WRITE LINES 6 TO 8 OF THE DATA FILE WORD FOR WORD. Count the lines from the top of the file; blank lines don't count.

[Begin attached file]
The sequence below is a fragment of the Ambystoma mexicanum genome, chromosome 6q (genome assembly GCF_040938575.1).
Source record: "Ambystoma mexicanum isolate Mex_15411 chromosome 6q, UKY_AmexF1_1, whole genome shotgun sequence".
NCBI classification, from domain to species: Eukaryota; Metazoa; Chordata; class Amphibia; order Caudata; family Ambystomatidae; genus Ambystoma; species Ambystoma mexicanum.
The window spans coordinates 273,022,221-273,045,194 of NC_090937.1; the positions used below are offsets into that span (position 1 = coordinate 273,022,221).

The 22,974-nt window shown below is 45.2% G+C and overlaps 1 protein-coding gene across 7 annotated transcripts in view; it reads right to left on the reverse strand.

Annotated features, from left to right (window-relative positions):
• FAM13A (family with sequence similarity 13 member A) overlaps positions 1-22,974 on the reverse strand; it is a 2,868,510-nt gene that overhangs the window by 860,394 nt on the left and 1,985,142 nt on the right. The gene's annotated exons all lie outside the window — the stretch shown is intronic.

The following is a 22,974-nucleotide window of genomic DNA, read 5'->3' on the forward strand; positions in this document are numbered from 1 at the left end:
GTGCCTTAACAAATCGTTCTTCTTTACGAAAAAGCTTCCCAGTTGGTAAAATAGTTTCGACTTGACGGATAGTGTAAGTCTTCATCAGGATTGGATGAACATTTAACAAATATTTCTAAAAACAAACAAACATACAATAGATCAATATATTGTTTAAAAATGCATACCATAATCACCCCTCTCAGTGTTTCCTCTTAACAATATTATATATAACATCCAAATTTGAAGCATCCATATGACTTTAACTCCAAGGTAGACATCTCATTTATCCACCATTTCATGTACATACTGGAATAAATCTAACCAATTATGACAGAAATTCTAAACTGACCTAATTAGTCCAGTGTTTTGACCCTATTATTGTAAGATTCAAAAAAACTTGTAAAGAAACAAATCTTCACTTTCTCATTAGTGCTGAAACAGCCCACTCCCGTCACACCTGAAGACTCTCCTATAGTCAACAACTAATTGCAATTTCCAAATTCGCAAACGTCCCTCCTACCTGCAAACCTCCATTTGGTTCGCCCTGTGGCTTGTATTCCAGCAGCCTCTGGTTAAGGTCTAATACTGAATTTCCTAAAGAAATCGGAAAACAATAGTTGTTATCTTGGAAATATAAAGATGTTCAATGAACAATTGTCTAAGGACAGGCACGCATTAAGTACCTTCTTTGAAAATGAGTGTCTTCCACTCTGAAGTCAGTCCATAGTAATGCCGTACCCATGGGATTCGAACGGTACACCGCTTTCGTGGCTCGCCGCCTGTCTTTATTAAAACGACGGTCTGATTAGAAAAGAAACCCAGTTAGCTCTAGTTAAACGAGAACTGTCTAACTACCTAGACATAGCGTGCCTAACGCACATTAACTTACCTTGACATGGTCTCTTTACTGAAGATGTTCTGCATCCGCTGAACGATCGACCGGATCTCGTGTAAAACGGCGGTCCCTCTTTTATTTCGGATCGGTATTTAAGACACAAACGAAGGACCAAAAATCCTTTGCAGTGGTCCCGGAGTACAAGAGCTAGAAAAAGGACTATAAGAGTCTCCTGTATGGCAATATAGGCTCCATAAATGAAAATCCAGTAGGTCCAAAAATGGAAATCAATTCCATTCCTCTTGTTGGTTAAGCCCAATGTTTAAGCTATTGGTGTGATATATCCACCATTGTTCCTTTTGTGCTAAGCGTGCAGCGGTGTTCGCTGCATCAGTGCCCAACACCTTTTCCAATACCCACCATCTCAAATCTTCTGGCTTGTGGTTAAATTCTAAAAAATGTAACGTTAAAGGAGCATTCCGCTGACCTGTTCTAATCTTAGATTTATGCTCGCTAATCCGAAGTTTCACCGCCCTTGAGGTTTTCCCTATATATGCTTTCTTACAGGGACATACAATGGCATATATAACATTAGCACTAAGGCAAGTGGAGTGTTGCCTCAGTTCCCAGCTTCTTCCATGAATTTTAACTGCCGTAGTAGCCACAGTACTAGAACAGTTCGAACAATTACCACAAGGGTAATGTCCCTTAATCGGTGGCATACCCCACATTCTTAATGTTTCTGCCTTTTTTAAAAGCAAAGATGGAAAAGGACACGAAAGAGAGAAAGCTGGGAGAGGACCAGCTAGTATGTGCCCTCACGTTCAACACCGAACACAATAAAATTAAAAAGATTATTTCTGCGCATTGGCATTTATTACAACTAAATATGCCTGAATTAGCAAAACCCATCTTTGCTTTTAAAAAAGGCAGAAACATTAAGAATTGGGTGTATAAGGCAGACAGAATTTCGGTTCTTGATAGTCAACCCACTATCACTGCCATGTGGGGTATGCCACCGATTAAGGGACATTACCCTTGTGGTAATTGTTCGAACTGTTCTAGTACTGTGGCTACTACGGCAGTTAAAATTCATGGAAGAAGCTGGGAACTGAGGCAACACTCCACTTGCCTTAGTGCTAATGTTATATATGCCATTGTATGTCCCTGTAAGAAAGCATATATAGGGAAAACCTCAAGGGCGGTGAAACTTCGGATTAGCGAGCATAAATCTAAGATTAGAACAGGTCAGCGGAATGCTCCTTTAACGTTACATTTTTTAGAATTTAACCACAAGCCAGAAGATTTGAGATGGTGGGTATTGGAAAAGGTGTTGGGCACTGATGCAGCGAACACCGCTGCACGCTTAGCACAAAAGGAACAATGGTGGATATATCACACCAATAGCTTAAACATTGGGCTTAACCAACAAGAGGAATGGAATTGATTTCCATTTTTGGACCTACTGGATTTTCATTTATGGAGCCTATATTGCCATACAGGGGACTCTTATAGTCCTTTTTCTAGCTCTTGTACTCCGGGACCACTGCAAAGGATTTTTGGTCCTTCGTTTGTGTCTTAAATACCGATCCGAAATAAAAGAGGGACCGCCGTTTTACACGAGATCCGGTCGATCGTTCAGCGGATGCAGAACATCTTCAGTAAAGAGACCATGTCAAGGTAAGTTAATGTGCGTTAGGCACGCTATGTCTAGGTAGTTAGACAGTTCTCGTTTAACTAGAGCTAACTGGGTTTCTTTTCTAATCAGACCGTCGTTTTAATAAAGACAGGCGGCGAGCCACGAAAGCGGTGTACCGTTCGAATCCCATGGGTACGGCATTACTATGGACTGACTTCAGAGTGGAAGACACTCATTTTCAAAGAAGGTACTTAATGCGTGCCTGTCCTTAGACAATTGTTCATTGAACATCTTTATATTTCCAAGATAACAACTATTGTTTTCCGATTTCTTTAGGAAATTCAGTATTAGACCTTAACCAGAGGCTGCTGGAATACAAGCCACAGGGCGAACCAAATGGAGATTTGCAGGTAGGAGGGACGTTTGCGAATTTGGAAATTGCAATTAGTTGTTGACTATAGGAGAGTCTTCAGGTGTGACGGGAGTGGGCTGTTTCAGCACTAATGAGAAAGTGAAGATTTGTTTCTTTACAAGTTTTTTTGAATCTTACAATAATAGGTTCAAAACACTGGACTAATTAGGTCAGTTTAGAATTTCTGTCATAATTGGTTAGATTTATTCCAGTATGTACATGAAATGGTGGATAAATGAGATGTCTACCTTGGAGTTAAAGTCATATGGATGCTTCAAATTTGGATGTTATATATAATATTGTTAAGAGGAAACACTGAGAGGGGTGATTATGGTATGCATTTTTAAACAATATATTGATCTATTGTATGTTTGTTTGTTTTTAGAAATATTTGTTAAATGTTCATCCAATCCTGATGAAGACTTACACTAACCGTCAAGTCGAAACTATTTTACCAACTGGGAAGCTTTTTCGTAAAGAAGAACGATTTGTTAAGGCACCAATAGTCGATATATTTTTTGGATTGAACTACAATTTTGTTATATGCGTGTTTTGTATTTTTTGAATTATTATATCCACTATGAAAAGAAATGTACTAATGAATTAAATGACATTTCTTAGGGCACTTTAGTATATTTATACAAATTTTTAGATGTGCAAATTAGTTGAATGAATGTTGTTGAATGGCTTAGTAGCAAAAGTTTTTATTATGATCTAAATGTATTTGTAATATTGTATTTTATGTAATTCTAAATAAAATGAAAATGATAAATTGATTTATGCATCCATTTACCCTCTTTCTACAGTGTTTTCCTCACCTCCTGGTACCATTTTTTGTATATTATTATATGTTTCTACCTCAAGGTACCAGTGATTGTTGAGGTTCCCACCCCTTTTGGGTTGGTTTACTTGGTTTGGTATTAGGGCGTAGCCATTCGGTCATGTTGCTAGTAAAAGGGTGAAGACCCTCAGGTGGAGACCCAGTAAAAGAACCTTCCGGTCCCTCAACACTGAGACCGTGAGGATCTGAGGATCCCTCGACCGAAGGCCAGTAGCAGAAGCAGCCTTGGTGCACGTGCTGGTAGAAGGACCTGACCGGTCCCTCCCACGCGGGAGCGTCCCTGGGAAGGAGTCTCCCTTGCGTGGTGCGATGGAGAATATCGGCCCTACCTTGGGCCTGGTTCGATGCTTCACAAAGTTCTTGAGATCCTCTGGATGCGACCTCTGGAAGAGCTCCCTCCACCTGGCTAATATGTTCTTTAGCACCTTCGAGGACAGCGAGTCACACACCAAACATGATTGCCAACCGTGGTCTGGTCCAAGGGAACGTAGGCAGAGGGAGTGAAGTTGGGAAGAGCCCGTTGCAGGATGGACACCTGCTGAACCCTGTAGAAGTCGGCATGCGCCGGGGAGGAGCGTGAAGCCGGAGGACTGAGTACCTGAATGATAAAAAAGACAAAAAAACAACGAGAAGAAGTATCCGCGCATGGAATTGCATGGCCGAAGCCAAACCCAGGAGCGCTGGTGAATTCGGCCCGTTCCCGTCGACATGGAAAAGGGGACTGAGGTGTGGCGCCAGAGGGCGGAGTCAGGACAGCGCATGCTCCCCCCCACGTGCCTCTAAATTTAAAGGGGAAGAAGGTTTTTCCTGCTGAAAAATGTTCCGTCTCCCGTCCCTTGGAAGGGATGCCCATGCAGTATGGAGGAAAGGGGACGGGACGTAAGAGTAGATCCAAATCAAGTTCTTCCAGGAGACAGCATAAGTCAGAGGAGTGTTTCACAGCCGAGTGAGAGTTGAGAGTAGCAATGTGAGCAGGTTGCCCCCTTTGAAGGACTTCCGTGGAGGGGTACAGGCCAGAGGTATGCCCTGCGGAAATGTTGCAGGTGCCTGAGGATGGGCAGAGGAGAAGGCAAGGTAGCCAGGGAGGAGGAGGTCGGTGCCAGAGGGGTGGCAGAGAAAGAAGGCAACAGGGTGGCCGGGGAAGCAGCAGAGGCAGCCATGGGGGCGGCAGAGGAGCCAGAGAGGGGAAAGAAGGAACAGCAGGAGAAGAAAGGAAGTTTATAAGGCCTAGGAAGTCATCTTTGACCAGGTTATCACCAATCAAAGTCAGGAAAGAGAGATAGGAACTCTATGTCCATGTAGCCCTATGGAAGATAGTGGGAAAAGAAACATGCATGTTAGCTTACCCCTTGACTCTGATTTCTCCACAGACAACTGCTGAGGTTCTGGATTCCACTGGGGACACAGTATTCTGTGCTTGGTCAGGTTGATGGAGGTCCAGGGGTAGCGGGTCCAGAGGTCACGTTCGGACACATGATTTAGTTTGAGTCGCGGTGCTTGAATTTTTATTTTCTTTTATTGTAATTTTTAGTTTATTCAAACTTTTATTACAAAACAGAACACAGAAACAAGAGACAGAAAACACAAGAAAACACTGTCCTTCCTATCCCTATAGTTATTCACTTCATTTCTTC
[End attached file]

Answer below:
Annotated features, from left to right (window-relative positions):
• FAM13A (family with sequence similarity 13 member A) overlaps positions 1-22,974 on the reverse strand; it is a 2,868,510-nt gene that overhangs the window by 860,394 nt on the left and 1,985,142 nt on the right. The gene's annotated exons all lie outside the window — the stretch shown is intronic.

The following is a 22,974-nucleotide window of genomic DNA, read 5'->3' on the forward strand; positions in this document are numbered from 1 at the left end: